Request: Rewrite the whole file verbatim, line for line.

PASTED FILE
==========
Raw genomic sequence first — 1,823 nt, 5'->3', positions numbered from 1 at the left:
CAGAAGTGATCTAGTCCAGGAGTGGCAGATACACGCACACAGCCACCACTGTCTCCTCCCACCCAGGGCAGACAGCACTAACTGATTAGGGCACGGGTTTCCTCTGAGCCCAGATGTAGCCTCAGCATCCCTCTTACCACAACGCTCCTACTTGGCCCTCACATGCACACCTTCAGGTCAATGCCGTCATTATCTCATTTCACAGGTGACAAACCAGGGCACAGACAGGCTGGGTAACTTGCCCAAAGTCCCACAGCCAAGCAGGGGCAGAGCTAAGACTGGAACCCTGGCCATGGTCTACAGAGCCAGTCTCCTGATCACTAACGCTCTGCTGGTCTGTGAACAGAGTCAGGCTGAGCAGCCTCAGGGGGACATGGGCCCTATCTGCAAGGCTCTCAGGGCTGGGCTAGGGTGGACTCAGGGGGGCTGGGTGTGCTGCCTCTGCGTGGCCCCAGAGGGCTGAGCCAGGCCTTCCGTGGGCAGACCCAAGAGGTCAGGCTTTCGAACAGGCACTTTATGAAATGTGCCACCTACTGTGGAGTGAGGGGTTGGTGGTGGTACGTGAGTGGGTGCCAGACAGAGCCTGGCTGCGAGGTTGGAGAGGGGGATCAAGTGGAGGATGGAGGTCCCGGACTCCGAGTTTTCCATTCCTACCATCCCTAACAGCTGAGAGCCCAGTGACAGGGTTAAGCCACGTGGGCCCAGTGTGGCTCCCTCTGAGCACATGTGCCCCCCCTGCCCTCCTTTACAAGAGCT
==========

Raw genomic sequence first — 1,823 nt, 5'->3', positions numbered from 1 at the left:
CAGAAGTGATCTAGTCCAGGAGTGGCAGATACACGCACACAGCCACCACTGTCTCCTCCCACCCAGGGCAGACAGCACTAACTGATTAGGGCACGGGTTTCCTCTGAGCCCAGATGTAGCCTCAGCATCCCTCTTACCACAACGCTCCTACTTGGCCCTCACATGCACACCTTCAGGTCAATGCCGTCATTATCTCATTTCACAGGTGACAAACCAGGGCACAGACAGGCTGGGTAACTTGCCCAAAGTCCCACAGCCAAGCAGGGGCAGAGCTAAGACTGGAACCCTGGCCATGGTCTACAGAGCCAGTCTCCTGATCACTAACGCTCTGCTGGTCTGTGAACAGAGTCAGGCTGAGCAGCCTCAGGGGGACATGGGCCCTATCTGCAAGGCTCTCAGGGCTGGGCTAGGGTGGACTCAGGGGGGCTGGGTGTGCTGCCTCTGCGTGGCCCCAGAGGGCTGAGCCAGGCCTTCCGTGGGCAGACCCAAGAGGTCAGGCTTTCGAACAGGCACTTTATGAAATGTGCCACCTACTGTGGAGTGAGGGGTTGGTGGTGGTACGTGAGTGGGTGCCAGACAGAGCCTGGCTGCGAGGTTGGAGAGGGGGATCAAGTGGAGGATGGAGGTCCCGGACTCCGAGTTTTCCATTCCTACCATCCCTAACAGCTGAGAGCCCAGTGACAGGGTTAAGCCACGTGGGCCCAGTGTGGCTCCCTCTGAGCACATGTGCCCCCCCTGCCCTCCTTTACAAGAGCT